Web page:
Alice Howland (Julianne Moore) is an extremely smart woman. At 50, she is a renowned linguistics professor at Columbia University. She thrives on her work and her intellect; Alice considers both an essential part of her personality and self-worth. She thus becomes horrified when she suddenly starts forgetting words, words she should know, like lexicon. After getting completely lost jogging around the university neighborhood she knows so well, Alice visits a neurologist and discovers she is living with early-onset Alzheimer’s disease.
Not only is Alice a career woman, she has a picture-perfect family: a loving husband, research physician John (Alec Baldwin), who is equally ambitious; a son in medical school, Tom (Hunter Parrish); and two daughters, Anna and Lydia (Kate Bosworth and Kristen Stewart). Anna is married and a successful lawyer. Lydia, on the other hand, lives in Los Angeles struggling to become an actress. Alice’s relationship with Lydia is at the heart of the film as she urges her daughter to find a more stable career. Lydia, though, becomes the family member most sympathetic to Alice’s illness.
The entire family is shocked by her diagnosis, understandably. Alice has familial Alzheimer’s, inherited from her parents. This affects Alice’s children as well; they have a 50 percent chance of inheriting it themselves. With genetic testing, they have the choice of finding out if they’re affected, and it’s interesting to see how each handles this news, especially Anna, who wants to have children herself. John, on the other hand, is compassionate, though clearly having a hard time watching his wife lose her bearings, but he throws himself into his work, rather than into her care.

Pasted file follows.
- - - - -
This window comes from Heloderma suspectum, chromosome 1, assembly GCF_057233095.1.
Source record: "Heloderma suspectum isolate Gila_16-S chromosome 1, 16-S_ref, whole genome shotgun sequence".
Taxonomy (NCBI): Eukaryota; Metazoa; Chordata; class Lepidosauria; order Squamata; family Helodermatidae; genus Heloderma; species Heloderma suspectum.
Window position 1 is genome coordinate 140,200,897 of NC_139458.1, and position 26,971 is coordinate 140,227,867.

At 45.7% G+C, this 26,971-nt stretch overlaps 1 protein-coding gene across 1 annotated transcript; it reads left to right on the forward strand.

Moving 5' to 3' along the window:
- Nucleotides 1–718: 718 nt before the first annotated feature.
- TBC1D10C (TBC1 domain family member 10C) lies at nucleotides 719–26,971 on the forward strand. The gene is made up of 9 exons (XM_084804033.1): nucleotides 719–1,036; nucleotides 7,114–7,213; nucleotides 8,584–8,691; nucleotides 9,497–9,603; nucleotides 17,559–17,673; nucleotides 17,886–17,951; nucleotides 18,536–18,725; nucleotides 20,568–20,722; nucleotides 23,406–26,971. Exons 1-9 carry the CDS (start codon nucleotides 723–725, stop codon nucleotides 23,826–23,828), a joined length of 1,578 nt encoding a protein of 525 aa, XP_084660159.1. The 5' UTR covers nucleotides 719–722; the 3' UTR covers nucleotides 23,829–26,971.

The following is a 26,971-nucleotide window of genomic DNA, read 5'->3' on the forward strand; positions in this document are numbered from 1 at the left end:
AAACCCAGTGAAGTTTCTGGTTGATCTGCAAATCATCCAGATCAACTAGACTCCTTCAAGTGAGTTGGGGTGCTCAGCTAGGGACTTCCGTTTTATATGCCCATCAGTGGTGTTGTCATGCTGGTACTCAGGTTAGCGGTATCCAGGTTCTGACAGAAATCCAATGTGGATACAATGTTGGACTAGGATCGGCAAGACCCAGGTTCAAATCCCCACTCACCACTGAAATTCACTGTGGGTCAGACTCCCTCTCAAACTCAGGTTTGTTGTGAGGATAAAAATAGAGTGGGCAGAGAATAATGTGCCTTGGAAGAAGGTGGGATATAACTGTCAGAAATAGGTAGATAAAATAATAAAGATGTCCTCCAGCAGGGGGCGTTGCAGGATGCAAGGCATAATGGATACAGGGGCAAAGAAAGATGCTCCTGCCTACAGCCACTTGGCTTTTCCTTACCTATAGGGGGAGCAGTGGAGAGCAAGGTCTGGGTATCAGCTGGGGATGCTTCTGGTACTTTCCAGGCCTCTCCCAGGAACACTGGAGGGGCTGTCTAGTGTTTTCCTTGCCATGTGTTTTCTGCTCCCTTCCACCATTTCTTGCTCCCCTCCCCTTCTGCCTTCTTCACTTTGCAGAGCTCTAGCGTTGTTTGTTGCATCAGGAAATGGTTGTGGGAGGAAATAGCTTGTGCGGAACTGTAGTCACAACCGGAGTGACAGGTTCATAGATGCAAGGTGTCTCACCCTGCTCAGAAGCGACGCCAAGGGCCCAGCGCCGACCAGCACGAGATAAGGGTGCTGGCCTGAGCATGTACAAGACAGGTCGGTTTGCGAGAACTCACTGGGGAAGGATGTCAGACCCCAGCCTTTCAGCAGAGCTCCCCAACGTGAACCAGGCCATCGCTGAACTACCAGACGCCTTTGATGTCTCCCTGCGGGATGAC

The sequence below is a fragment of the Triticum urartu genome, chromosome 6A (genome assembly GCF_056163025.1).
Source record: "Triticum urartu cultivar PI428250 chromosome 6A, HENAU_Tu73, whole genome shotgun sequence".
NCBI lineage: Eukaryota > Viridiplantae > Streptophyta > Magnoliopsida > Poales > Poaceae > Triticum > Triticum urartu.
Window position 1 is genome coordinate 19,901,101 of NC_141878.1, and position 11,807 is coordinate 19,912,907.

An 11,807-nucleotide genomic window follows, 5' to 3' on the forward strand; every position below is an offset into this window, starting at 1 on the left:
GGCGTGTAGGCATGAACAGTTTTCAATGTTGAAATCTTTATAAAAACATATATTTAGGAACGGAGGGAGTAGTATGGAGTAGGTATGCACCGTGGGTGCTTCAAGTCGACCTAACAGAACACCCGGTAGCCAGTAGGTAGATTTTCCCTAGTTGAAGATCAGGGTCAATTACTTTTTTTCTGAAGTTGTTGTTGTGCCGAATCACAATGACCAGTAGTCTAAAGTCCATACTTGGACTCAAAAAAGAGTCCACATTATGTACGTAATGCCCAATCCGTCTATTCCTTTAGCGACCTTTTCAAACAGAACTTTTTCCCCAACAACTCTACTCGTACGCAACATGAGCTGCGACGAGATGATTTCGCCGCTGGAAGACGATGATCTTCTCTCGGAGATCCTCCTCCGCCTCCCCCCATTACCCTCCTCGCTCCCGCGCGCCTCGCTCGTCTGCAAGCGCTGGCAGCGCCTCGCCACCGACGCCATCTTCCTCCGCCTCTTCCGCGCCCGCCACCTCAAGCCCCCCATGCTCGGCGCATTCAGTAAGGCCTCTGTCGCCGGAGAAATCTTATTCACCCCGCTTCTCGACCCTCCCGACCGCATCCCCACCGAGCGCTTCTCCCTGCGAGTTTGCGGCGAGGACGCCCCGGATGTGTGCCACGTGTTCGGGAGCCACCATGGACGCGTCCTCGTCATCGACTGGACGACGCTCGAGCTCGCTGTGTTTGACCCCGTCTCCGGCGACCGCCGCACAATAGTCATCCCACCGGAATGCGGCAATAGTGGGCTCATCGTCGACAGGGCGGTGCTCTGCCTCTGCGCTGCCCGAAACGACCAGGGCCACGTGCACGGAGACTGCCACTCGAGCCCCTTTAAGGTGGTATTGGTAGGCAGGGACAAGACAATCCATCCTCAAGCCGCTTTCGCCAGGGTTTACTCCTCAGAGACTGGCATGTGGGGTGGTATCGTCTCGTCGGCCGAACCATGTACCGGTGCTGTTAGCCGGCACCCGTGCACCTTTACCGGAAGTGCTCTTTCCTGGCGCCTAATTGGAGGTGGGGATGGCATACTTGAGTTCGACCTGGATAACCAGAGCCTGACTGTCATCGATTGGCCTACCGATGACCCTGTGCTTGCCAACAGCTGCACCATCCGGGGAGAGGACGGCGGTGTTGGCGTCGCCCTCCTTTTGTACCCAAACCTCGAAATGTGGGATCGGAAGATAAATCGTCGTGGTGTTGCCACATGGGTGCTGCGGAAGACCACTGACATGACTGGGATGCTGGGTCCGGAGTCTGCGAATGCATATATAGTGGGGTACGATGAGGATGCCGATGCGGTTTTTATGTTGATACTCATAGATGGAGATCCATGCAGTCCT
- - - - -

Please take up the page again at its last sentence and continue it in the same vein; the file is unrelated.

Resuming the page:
It’s heartbreaking to watch, as Julianne Moore does an incredible job depicting the slow evolution of the disease. Moore, nominated for a slew of awards, including an Oscar, for this role, is incredibly daring. Directors and writers Richard Glatzer and Wash Westmoreland (Quinceañera) pace the film deliberately, showing all stages of Alice’s decline. They do a wonderful job depicting her disorientation throughout, through the repetition of dialogue and blurred camera movements from Alice’s point of view. What begins as a few forgetful moments slowly becomes full dementia, and it’s tough to watch, from Alice struggling through an academic presentation to her forgetting her children’s names. The actress captures so well the frustrations and the temporary triumphs of dealing with such a devastating illness.
Still Alice, at times, feels a bit like a PSA, though that’s not entirely a bad thing, since the drama clearly doesn’t want to sugarcoat the disease. It also shines a light on how technology helps (or deters) memory. Alice plays Words with Friends on her iPhone with Anna, uses Skype to stay in touch with Lydia, and uses her phone to remind her of little things, such as where she lives. Eventually, however, even technology can’t help Alice keep in touch with the world around her.
Though Moore is clearly the powerhouse behind the drama, the supporting cast is commanding, though their roles may be as fully written. It’s intriguing to watch how each family member reacts to Alice’s illness and how it changes him or her emotionally and physically. This may be one of Kristen Stewart’s best roles, as a daughter who knows she disappoints her mother, but is the only family member with the emotional capacity to handle her mother’s descent. I can’t say Still Alice is terribly uplifting, but it is certainly powerful.